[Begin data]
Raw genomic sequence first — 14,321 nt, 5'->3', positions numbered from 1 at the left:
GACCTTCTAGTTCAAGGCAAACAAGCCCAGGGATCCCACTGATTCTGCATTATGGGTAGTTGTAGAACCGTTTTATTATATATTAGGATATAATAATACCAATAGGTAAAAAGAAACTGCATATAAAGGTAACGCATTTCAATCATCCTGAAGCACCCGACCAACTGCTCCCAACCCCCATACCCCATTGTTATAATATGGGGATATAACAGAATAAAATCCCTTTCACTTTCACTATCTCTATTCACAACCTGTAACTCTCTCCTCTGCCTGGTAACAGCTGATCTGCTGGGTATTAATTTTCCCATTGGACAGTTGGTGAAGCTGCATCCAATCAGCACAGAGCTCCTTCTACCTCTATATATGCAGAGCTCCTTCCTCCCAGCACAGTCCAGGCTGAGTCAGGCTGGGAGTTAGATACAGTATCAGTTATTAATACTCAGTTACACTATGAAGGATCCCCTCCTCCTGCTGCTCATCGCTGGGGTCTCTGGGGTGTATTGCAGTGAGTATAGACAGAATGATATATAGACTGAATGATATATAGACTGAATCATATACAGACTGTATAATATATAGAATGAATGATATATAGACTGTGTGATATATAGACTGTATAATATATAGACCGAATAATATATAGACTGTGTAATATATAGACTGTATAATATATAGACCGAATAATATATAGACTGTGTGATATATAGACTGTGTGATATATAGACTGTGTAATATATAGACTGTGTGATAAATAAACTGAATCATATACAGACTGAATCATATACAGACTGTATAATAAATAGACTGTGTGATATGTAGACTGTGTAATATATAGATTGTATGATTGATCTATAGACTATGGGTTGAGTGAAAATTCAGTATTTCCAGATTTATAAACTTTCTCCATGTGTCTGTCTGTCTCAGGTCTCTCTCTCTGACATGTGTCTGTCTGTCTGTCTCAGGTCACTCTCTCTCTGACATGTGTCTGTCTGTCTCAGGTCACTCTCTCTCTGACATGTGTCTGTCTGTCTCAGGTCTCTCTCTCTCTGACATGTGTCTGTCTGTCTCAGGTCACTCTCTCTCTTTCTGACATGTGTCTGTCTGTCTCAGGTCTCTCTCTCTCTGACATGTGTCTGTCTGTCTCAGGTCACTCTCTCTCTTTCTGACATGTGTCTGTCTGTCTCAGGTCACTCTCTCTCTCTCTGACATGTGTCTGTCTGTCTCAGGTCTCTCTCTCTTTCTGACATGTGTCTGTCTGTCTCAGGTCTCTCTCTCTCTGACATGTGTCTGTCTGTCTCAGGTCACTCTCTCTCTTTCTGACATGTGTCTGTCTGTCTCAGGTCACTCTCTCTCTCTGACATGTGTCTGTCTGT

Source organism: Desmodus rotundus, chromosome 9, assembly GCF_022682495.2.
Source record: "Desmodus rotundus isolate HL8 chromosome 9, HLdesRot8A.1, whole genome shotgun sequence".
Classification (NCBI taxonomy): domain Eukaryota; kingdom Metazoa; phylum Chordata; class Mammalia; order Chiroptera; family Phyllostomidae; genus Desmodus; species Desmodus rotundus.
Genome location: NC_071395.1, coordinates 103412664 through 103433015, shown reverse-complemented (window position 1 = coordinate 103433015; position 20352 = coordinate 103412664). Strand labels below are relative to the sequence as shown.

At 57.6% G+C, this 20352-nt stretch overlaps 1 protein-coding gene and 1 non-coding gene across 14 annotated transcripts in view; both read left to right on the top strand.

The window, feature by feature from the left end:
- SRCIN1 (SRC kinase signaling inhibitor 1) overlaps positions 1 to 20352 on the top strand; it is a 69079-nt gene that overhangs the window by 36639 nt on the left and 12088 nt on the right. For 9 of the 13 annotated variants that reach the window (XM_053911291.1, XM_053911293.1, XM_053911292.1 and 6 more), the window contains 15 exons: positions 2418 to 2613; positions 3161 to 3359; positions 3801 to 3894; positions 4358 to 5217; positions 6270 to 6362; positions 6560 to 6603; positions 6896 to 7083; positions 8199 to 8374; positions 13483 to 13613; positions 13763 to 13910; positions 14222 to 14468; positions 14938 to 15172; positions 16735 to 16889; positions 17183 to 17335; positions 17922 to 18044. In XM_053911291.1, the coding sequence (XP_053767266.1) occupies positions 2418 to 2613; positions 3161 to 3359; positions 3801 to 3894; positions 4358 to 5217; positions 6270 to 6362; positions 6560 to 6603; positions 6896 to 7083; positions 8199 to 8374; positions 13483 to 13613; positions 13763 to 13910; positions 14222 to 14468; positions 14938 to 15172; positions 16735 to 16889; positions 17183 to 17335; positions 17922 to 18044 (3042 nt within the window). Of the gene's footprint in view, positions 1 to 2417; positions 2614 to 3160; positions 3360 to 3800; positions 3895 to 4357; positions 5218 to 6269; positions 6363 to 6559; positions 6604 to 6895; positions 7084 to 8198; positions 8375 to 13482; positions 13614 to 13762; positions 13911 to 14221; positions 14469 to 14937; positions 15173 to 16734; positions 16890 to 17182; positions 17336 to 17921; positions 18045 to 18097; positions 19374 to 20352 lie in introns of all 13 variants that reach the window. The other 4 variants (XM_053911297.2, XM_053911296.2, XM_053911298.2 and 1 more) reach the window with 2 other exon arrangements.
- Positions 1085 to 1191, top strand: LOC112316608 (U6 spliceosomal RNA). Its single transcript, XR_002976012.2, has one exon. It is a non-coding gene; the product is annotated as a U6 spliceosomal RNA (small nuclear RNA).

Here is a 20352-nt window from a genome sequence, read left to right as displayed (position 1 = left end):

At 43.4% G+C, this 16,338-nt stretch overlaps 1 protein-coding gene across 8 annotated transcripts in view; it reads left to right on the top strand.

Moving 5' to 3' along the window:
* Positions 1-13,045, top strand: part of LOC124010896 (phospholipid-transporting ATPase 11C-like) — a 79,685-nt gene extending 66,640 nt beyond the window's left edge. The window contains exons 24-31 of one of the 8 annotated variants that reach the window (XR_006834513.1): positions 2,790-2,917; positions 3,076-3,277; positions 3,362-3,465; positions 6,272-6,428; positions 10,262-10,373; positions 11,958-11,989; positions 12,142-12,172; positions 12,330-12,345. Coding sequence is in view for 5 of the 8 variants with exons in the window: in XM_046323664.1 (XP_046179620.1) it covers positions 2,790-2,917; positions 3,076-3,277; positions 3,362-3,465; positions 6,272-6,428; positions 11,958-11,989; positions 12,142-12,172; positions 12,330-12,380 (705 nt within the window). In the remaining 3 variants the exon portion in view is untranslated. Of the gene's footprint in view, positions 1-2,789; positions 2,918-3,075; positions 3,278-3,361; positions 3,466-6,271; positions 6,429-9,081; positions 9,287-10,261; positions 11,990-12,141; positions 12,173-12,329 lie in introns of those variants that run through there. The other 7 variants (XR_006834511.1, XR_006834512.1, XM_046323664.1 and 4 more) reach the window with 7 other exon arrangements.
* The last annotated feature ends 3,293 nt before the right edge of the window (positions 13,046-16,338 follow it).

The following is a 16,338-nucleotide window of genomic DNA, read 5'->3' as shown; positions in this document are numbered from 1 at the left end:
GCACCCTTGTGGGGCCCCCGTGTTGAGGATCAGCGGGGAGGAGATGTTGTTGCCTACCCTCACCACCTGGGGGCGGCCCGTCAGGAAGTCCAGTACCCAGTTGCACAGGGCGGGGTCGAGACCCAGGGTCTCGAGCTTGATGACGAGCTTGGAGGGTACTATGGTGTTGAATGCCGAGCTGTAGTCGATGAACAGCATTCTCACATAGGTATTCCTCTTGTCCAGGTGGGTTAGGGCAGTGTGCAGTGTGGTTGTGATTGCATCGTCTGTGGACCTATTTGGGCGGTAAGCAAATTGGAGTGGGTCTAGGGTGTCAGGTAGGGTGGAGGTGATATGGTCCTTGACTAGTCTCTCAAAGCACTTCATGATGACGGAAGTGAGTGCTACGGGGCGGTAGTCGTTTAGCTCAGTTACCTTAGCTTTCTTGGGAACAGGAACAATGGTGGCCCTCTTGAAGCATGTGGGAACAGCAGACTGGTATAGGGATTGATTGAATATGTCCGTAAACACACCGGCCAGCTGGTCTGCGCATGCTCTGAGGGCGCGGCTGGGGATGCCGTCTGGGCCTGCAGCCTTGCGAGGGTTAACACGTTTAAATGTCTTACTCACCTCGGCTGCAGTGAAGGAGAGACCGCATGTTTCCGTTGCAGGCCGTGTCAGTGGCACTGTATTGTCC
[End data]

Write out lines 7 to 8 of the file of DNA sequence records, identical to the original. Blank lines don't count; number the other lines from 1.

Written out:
At 57.6% G+C, this 20352-nt stretch overlaps 1 protein-coding gene and 1 non-coding gene across 14 annotated transcripts in view; both read left to right on the top strand.

The window, feature by feature from the left end: